Monthly Archives: February 2014

5 Interesting facts for Dog Owners

Humans and canines aren’t so different after all, at least regarding what makes us sick. About 6 million dogs are diagnosed with cancer each year, and dogs get canine versions of rare human disorders like the brain-wasting neuronal ceroid lipofuscinosis that leads to the inability to walk or control their muscles.

If you have cancer, diabetes, or epilepsy, your dog might be the first to know. Studies have shown that dogs can be trained to sniff out cancers of the lung, breast, skin, bladder and prostate. Researchers suspect the canines are picking up on extraordinarily faint scents given off by the abnormal cells.
Dogs are also being increasingly used as service animals for people with diabetes, whose health can be harmed when their blood sugar peaks or drops. Specially trained dogs can detect the scent of these fluctuations (sweet for high blood sugar, acidic for low) and alert their owners before they even feel symptoms.
Most mysterious of all are scattered reports that dogs can predict an epileptic seizure 45 minutes before it begins. No one knows what the dogs might be picking up on, but theories range from an unknown smell to subtle behavioral changes.

Dogs can be as smart as 2-year-old children, according to research presented in 2009 at a meeting of the American Psychological Association. Border collies are the top dogs in the intelligence category, with some in the breed capable of understanding up to 200 words. Poodles, German shepherds, Golden retrievers and Dobermans round out the top five smartest breeds. (The most popular breed in America, the Labrador retriever, comes in at number seven.)
Older breeds like hound dogs, bulldogs and beagles are among the slow learners of the doggie world, the researchers reported. Unlike newer dog breeds, which are designed for companionship and sociability, old breeds were bred to sniff and hunt, perhaps giving them more brawn than brain.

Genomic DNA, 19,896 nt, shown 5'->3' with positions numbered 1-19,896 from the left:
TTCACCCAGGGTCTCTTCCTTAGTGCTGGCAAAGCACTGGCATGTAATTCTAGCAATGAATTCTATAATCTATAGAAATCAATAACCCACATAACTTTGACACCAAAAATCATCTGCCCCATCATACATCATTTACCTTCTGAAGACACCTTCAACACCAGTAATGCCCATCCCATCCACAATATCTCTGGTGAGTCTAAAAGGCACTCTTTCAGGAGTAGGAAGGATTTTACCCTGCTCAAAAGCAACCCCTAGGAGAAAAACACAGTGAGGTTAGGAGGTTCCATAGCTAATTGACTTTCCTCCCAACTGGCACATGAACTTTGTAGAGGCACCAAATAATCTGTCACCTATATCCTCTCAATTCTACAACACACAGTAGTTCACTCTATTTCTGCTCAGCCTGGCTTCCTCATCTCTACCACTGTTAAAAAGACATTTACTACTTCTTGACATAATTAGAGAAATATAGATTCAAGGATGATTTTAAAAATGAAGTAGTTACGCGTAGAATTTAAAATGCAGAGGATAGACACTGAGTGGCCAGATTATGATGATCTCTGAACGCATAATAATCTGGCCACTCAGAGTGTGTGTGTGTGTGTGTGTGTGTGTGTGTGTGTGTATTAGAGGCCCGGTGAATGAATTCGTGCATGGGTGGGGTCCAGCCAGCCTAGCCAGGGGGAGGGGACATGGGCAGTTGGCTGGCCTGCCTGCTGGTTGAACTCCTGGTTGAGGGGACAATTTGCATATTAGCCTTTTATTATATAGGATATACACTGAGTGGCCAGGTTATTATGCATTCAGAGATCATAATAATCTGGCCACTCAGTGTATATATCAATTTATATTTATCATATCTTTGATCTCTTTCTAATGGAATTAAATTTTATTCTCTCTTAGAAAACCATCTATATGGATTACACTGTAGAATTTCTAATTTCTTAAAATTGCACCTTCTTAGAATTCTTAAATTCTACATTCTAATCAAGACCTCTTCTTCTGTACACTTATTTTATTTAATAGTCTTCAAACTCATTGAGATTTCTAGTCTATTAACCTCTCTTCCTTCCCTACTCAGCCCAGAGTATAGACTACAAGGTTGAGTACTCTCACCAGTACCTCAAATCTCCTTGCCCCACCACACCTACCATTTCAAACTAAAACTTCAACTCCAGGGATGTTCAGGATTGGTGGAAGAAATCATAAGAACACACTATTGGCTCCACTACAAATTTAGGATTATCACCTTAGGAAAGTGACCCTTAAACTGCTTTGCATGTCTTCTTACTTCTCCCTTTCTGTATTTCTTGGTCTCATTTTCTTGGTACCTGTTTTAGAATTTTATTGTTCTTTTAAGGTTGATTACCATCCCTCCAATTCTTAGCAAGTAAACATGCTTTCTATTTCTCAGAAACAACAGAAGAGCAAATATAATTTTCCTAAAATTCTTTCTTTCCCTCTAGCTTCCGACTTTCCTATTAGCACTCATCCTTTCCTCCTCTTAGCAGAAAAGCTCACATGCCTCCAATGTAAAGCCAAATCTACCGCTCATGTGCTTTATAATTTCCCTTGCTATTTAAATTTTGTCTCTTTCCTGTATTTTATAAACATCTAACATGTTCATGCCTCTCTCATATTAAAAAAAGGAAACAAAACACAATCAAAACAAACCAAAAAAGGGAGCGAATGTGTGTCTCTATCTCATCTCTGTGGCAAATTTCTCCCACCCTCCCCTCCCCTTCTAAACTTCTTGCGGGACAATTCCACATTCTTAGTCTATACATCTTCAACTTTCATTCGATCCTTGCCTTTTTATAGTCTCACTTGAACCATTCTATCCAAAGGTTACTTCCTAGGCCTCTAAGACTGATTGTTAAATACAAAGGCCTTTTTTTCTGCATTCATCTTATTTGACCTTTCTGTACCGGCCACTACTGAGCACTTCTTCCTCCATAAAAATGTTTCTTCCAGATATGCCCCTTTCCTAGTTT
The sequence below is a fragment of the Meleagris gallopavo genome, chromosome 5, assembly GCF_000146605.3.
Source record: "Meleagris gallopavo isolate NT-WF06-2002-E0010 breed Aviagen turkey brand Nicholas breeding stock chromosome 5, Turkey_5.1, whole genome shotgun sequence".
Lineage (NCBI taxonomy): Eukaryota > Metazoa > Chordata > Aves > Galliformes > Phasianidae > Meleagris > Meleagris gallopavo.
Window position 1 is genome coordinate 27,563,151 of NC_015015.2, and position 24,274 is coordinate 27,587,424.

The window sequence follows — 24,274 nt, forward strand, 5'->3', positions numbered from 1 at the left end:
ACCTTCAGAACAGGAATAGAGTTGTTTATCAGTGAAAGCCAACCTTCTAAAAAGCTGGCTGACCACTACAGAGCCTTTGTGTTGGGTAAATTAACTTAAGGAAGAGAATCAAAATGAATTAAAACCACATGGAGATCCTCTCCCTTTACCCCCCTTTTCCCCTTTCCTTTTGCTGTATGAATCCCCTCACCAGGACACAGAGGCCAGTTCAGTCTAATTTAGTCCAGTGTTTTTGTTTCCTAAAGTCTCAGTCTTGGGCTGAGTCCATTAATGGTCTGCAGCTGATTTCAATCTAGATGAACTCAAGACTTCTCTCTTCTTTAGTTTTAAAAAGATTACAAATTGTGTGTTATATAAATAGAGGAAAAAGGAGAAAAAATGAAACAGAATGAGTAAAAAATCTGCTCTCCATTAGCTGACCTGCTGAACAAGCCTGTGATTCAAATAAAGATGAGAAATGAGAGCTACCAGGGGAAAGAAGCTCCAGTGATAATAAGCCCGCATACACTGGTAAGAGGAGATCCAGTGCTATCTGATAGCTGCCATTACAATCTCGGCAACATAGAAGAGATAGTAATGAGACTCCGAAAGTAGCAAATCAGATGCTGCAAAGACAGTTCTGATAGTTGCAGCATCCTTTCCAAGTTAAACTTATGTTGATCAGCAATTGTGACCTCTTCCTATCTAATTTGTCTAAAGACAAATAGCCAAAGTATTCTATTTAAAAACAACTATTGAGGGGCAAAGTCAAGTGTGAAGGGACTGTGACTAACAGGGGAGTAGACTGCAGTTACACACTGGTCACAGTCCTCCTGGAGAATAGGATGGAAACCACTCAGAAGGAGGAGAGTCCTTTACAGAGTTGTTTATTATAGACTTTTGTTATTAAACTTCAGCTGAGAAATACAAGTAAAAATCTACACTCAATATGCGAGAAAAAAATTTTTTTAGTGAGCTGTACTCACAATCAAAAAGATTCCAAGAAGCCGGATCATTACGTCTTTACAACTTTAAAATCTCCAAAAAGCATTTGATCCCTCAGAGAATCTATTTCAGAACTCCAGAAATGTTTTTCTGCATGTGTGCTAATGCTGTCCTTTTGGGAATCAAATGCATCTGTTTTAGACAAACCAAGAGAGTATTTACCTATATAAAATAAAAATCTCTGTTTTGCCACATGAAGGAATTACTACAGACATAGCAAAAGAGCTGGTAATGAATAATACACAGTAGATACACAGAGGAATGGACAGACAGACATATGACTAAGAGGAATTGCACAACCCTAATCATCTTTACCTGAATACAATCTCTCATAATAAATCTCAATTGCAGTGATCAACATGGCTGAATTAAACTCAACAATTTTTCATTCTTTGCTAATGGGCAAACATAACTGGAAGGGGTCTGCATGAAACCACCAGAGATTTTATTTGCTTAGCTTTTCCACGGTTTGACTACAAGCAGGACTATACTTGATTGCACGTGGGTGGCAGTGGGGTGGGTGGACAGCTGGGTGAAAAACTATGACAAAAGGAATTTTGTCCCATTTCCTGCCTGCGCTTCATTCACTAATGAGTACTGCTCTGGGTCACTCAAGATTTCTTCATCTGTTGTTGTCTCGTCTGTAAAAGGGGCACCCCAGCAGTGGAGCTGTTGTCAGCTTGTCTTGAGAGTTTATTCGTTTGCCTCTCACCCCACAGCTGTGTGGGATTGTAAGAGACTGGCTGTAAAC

We’ve all heard the saying that dogs’ mouths are cleaner than humans (they’re not), but in reality, dogs can carry pathogens that harm humans. Rabies, a fatal neurological disease, is the most famous, though vaccines, mandated by law in most states, can stop the spread. In a few cases, dog food has been known to cause food poisoning in humans, thanks to contamination by Salmonella bacteria. Perhaps creepiest of all is a 2003 study published in The Veterinary Record, which found that humans could contract the parasitic roundworm Toxocara canis just by stroking an infected dogs’ fur. The roundworm, which grows in dogs’ intestines, can grow in the back of the eye in humans, causing blindness. They also sometimes take up residence in human livers and lungs.

Roundworm infections in humans are rare, and proper veterinary care can ensure that dogs stay worm-free. Still, British veterinarian and study co-author told New Scientist magazine in 2003, hygiene is important for dog owners. “Wash your hands before meals,” he told the magazine, “and especially after a good cuddle.”

Those puppy-dog eyes your dog gives you when you tell him off for knocking over the garbage can for the umpteenth time aren’t a sign of guilt, researchers say. He’s just responding to your different body language and voice. When dog owners thought their dogs had eaten a forbidden treat and reprimanded them, the pooches looked just as “guilty” regardless of whether or not they had actually eaten the treat. In fact, dogs who were wrongly accused of snack-snatching often looked guiltier than dogs who had really eaten the treat. Turns out those soulful eyes don’t reflect any soul-searching, after all.

Little Cat’s Story